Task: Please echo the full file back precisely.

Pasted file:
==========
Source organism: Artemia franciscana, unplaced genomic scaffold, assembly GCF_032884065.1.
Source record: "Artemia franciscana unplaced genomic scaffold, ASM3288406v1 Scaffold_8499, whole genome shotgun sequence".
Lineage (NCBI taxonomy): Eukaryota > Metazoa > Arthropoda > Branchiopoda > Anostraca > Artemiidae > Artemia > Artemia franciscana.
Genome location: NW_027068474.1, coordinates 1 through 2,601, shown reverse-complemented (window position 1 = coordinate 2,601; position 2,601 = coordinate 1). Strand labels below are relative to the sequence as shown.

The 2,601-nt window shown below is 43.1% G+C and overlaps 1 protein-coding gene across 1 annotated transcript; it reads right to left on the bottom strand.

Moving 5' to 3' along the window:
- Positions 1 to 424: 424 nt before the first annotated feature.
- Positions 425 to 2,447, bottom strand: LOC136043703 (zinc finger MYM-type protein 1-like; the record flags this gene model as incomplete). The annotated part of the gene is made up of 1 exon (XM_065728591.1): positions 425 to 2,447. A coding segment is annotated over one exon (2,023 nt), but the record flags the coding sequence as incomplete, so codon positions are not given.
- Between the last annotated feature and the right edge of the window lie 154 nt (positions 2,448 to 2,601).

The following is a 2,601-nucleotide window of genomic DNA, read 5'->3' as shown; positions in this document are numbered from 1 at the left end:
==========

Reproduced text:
Source organism: Artemia franciscana, unplaced genomic scaffold, assembly GCF_032884065.1.
Source record: "Artemia franciscana unplaced genomic scaffold, ASM3288406v1 Scaffold_8499, whole genome shotgun sequence".
Lineage (NCBI taxonomy): Eukaryota > Metazoa > Arthropoda > Branchiopoda > Anostraca > Artemiidae > Artemia > Artemia franciscana.
Genome location: NW_027068474.1, coordinates 1 through 2,601, shown reverse-complemented (window position 1 = coordinate 2,601; position 2,601 = coordinate 1). Strand labels below are relative to the sequence as shown.

The 2,601-nt window shown below is 43.1% G+C and overlaps 1 protein-coding gene across 1 annotated transcript; it reads right to left on the bottom strand.

Moving 5' to 3' along the window:
- Positions 1 to 424: 424 nt before the first annotated feature.
- Positions 425 to 2,447, bottom strand: LOC136043703 (zinc finger MYM-type protein 1-like; the record flags this gene model as incomplete). The annotated part of the gene is made up of 1 exon (XM_065728591.1): positions 425 to 2,447. A coding segment is annotated over one exon (2,023 nt), but the record flags the coding sequence as incomplete, so codon positions are not given.
- Between the last annotated feature and the right edge of the window lie 154 nt (positions 2,448 to 2,601).

The following is a 2,601-nucleotide window of genomic DNA, read 5'->3' as shown; positions in this document are numbered from 1 at the left end: